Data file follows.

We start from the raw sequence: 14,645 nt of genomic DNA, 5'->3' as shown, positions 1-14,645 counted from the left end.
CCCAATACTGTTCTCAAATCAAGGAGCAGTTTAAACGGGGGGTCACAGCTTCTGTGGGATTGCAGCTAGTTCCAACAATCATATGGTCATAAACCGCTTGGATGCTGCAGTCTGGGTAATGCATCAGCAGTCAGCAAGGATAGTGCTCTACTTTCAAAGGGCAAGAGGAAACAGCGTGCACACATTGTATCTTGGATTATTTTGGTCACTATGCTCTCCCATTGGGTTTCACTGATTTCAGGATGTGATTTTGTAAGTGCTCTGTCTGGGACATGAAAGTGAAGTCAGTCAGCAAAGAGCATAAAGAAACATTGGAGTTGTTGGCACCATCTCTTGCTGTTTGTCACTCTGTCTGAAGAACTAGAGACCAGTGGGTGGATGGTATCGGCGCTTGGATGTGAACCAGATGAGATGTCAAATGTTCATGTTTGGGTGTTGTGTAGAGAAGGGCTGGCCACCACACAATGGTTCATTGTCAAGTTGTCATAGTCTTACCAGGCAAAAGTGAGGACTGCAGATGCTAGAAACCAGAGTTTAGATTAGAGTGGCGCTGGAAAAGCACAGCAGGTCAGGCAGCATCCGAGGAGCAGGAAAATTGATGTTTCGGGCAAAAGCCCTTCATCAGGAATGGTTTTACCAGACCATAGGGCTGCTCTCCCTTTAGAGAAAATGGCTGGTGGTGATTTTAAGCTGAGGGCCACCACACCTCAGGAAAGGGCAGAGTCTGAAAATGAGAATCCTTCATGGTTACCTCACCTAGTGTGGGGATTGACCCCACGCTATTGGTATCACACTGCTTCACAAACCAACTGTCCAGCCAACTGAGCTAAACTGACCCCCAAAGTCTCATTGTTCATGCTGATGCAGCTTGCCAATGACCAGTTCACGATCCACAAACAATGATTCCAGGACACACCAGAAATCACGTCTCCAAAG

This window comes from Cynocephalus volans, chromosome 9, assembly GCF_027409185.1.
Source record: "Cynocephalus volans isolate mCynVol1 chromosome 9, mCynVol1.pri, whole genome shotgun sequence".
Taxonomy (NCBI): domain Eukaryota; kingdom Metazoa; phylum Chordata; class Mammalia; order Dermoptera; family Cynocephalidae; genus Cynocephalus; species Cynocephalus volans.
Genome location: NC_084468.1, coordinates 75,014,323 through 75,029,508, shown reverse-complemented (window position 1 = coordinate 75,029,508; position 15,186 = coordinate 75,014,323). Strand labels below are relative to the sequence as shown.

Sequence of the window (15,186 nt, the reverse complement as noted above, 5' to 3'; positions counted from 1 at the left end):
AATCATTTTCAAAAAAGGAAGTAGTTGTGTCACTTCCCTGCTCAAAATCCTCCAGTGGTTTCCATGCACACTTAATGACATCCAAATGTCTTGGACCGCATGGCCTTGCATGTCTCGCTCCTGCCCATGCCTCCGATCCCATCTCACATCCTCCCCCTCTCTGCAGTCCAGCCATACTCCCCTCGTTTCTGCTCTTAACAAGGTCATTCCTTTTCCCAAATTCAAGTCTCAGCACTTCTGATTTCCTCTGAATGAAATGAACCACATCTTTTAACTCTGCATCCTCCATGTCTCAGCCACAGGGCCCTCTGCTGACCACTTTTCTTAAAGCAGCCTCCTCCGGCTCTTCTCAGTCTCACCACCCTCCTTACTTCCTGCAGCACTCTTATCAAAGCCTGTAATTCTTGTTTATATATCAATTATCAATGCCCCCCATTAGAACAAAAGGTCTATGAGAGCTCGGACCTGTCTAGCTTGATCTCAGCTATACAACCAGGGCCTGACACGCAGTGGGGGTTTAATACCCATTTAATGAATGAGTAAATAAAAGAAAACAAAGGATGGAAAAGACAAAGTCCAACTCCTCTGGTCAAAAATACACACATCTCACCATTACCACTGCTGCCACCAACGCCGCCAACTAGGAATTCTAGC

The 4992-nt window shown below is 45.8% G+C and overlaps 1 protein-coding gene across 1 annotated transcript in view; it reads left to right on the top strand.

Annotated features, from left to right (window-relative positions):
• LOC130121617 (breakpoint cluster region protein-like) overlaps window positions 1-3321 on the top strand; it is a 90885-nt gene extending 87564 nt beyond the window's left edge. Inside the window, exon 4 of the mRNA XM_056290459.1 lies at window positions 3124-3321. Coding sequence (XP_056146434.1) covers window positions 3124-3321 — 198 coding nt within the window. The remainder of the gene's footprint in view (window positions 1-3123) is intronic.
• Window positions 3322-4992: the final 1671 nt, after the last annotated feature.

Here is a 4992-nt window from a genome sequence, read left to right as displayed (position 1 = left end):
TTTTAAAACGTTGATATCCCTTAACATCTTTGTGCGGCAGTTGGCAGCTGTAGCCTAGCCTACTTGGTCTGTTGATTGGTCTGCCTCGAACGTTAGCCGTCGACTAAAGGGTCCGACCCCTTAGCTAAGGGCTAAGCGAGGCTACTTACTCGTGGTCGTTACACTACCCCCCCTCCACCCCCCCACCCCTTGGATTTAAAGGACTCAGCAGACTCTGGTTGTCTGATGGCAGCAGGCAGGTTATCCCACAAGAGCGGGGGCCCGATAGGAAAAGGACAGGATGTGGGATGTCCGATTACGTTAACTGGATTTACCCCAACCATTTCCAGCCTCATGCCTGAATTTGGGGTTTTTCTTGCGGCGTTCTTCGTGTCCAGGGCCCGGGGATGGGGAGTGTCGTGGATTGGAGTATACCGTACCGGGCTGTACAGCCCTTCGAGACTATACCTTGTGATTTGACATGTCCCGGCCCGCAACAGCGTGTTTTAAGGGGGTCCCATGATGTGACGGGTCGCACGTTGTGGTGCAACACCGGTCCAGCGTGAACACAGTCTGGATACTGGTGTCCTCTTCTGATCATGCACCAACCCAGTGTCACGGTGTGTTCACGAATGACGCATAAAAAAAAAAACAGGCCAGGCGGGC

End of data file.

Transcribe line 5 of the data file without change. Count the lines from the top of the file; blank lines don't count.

Taxonomy (NCBI): domain Eukaryota; kingdom Metazoa; phylum Chordata; class Mammalia; order Dermoptera; family Cynocephalidae; genus Cynocephalus; species Cynocephalus volans.